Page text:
Volcanic activity was relatively quiet during the early evening. Shortly before 10pm, there was a sudden short upsurge in seismic activity accompanied by a vigorous vertical ash cloud. Incandescent material was seen to be ejected to low heights above the crater.
Activity then dropped for the night but picked up again about 4.25am this morning. A rise in seismic energy signalled the start of a period of pulses of ash production of increasing intensity. Much of this was convected slowly upwards, eventually producing a cloud which attained a height of about 20,000ft. There were several associated pyroclastic flows down the Mosquito Ghaut, the largest of which, at 6.05am, reached the vicinity of Harris's village.
Activity had diminished by 7am. An inspection from the helicopter revealed that little or no material had flowed down Fort Ghaut during this episode.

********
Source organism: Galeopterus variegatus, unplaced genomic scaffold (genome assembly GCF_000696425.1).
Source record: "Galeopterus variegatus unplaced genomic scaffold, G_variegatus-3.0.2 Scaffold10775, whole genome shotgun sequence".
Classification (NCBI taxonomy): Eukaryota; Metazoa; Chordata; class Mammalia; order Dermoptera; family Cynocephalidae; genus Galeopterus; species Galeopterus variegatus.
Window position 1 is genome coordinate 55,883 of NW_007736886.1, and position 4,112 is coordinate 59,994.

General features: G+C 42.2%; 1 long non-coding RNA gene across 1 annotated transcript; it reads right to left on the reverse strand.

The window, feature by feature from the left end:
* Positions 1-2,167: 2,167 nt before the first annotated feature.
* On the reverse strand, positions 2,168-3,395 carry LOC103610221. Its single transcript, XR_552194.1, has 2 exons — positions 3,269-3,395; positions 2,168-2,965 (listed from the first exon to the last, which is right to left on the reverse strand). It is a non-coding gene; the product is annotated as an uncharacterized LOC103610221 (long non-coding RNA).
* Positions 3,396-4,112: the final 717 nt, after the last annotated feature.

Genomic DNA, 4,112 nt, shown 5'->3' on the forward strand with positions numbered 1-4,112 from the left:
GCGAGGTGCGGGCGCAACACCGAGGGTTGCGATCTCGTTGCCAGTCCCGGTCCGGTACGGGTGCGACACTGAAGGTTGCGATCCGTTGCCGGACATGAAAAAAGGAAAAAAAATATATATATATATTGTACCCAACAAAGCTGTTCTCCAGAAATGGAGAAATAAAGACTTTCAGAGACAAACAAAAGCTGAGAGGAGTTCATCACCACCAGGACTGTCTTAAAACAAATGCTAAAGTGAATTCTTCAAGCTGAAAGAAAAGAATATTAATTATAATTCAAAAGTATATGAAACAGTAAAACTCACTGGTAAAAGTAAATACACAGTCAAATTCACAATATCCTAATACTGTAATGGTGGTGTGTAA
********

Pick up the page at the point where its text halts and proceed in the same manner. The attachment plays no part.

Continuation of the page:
The pyroclastic flow and surge deposits will remain extremely hot for several days. Residents must not approach, attempt to handle or walk on the deposits because of the risk of severe burning. There is a risk of hot mudflows in some of the ghauts if heavy rain falls, and these would be extremely dangerous for anyone caught in their path.
There is likely to be some resuspension of ash in the air today especially if it does not rain. Residents and workers are urged to wear a dust mask.
The current area of pyroclastic flow activity makes Mosquito Ghaut the most likely pathway, but further flows in Gages, Tuitt's or Tar River are probable as well. The Belham River valley is also extremely dangerous and should not be entered. Access to Plymouth is completely restricted. Zones A and B are extremely dangerous and nobody should go into these areas at all.
The airport is closed today and will remain closed until further notice.